VATICAN CITY, NOV. 6, 2005 ( Benedict XVI says the rediscovery of "the ancient practice of 'lectio divina,' or spiritual reading, of sacred Scripture" is one of the fruits of the Second Vatican Council.

Today, when praying the midday Angelus with several thousand people gathered in St. Peter's Square, the Pope said that "'lectio divina' … consists of meditating fully on a biblical text, reading and rereading it, 'ruminating it' in a certain sense" and "squeezing all its 'juice' so that it nourishes meditation and contemplation and, like sap, is able to irrigate concrete life."

"As a condition," the Holy Father said, "'lectio divina' requires that the mind and heart be illuminated by the Holy Spirit, that is, by the inspirer himself of the Scriptures and to place oneself, therefore, in an attitude of 'religious listening.'"

In earlier addresses, Benedict XVI has strongly encouraged "lectio divina." This was the case on Sept. 16, when he met with 400 participants in the congress organized by the Holy See to commemorate the 40th anniversary of "Dei Verbum," the Vatican II constitution on Revelation.

"If this practice is promoted with efficacy, I am convinced that it will produce a new spiritual springtime in the Church," said the Pope on that occasion.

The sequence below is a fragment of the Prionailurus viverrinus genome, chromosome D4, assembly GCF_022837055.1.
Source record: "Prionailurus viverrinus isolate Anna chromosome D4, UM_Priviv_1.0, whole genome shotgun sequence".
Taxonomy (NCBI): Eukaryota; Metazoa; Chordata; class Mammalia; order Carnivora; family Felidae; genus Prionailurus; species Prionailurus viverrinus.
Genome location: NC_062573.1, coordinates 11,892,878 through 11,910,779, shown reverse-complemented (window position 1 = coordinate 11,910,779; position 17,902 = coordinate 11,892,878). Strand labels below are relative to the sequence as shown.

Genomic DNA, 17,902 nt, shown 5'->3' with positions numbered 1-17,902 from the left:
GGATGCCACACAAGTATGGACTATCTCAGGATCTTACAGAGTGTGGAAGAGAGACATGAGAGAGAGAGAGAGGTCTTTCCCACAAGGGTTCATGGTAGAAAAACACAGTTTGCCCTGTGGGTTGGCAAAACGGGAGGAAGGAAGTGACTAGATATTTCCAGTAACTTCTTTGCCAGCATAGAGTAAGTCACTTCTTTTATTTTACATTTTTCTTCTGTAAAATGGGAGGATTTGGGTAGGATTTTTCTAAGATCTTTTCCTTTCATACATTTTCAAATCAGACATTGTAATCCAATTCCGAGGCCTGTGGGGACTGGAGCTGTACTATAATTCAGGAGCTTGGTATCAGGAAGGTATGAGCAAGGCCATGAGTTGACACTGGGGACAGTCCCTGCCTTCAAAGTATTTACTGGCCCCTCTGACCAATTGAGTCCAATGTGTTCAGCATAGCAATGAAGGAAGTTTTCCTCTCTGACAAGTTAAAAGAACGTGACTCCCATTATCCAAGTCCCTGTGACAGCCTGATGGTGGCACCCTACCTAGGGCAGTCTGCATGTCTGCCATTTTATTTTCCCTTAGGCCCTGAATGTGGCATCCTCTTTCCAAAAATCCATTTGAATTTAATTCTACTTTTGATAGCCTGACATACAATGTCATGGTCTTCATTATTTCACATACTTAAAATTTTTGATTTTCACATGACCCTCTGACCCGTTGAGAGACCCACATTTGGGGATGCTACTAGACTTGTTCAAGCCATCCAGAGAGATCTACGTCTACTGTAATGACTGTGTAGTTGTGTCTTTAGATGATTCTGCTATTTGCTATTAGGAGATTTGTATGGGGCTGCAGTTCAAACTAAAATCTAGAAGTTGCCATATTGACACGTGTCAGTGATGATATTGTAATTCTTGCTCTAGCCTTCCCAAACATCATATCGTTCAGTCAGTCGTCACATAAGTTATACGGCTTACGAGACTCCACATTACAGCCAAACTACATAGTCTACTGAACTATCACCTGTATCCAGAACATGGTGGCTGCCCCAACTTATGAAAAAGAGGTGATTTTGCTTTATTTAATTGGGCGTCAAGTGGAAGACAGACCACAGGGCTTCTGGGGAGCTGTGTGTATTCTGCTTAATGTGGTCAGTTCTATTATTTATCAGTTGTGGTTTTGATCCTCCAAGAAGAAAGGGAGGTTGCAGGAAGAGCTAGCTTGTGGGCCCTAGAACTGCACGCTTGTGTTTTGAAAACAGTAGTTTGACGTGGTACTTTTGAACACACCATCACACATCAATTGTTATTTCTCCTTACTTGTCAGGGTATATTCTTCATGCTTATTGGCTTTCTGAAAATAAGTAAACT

Its history

The first to use the expression "lectio divina" was Origen (circa 185-254), who affirmed that to read the Bible profitably it is necessary to do so with attention, constancy and prayer.

Later on, "lectio divina" became a mainstay of religious life. The monastic rules of Sts. Pacomius, Augustine, Basil and Benedict made the practice of dividing reading, together with manual work and participation in liturgical life, the triple base of monastic life.

On Oct. 3, when Benedict XVI addressed prelates at the Synod of Bishops on the Eucharist, he especially recommended the practice of "lectio divina."

He said, "In this sense we should follow the 'lectio divina,' listening in the Scriptures to the thought of Christ, learning to think with Christ, thinking the thought of Christ and thus having the same feelings of Christ, being capable of giving Christ's thought and feelings to others."

His words did not go unheeded. Among the propositions the synodal fathers sent to the Pope at the end of the assembly, No. 18 states: "To love, read, study, meditate and pray the Word of God is a precious fruit of the practice of 'lectio divina,' of groups of biblical study and prayer in the family and in small ecclesial communities."